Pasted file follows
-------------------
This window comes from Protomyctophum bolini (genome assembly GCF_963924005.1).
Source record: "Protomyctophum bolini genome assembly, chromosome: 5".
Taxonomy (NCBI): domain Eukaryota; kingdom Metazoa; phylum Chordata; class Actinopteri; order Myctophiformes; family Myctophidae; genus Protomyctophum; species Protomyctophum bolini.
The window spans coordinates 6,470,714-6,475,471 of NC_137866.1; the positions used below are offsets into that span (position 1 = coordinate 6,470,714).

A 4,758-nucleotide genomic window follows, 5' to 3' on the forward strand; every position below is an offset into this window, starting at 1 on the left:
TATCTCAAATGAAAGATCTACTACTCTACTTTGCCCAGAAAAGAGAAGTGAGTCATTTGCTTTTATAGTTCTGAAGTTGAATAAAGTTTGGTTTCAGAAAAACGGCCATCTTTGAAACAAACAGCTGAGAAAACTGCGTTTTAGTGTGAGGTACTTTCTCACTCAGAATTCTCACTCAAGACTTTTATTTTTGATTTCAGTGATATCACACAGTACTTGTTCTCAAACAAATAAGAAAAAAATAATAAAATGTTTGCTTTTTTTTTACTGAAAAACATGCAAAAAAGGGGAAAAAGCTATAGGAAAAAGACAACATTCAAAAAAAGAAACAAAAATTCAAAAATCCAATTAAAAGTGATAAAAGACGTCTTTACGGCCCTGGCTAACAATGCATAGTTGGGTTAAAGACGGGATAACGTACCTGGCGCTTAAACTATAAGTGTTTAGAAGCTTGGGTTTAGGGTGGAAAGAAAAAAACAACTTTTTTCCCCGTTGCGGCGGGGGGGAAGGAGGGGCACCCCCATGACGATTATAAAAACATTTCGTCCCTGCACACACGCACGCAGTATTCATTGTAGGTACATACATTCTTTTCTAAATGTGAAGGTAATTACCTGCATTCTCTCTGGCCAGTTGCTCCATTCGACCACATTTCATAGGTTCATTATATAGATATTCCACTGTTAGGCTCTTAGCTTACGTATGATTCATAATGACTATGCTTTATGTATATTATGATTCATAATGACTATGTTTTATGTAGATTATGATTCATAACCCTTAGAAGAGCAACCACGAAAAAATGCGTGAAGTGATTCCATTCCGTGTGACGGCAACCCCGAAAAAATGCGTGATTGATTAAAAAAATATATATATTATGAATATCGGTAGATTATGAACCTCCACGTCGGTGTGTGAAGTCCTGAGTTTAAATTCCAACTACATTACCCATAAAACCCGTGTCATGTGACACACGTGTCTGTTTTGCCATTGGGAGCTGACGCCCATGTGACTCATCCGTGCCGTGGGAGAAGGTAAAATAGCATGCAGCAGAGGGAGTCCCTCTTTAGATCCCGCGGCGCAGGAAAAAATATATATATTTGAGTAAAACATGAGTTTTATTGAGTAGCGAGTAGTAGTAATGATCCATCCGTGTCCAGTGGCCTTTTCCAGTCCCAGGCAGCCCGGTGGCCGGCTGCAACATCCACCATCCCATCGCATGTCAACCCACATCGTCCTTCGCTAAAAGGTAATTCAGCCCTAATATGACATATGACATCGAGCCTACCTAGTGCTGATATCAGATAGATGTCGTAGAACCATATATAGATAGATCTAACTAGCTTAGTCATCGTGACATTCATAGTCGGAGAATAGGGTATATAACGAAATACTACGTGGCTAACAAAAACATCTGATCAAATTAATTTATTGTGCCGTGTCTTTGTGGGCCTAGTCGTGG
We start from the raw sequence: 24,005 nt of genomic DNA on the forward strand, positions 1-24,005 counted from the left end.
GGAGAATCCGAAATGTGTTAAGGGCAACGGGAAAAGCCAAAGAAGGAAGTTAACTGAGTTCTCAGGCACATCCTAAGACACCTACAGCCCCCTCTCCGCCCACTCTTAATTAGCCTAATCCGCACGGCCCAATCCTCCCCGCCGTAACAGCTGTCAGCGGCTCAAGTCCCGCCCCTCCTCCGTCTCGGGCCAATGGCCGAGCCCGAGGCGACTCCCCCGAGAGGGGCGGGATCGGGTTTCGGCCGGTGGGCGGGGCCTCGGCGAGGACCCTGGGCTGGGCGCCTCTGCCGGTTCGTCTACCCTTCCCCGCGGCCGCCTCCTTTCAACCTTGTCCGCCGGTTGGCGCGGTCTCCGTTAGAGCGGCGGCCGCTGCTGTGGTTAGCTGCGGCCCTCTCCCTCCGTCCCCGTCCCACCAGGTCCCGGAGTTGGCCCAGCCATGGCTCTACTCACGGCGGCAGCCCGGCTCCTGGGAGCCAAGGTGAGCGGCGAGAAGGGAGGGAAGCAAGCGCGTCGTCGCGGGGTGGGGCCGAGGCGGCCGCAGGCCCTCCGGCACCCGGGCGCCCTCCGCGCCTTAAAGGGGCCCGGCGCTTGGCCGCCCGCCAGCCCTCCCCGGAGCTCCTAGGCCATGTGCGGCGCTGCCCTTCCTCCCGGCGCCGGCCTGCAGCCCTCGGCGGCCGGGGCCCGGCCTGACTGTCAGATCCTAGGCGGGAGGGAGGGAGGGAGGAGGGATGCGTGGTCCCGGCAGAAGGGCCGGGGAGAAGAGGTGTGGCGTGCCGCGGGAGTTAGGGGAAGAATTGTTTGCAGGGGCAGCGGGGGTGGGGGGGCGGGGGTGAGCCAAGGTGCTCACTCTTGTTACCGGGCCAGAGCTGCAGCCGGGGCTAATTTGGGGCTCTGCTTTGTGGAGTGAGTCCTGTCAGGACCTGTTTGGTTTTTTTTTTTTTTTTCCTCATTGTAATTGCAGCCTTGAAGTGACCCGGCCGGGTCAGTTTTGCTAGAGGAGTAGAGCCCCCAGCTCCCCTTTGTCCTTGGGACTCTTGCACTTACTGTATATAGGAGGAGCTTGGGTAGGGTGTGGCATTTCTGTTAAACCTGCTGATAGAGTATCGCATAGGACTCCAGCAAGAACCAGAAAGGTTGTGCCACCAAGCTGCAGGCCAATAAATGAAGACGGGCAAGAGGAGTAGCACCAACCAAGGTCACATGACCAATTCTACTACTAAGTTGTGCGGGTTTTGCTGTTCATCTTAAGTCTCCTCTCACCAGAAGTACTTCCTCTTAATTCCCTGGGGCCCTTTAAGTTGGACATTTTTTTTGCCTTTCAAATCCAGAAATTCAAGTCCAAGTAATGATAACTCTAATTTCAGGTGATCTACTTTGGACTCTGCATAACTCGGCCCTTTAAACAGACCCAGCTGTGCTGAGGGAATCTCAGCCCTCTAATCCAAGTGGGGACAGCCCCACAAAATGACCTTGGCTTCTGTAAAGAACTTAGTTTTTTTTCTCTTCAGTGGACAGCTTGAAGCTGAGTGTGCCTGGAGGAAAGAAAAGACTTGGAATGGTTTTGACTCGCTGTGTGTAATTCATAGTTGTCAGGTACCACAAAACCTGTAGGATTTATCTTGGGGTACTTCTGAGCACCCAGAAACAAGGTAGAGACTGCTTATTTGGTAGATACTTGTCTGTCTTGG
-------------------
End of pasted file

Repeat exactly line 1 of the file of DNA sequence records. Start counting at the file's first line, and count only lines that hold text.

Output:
This window comes from Protomyctophum bolini (genome assembly GCF_963924005.1).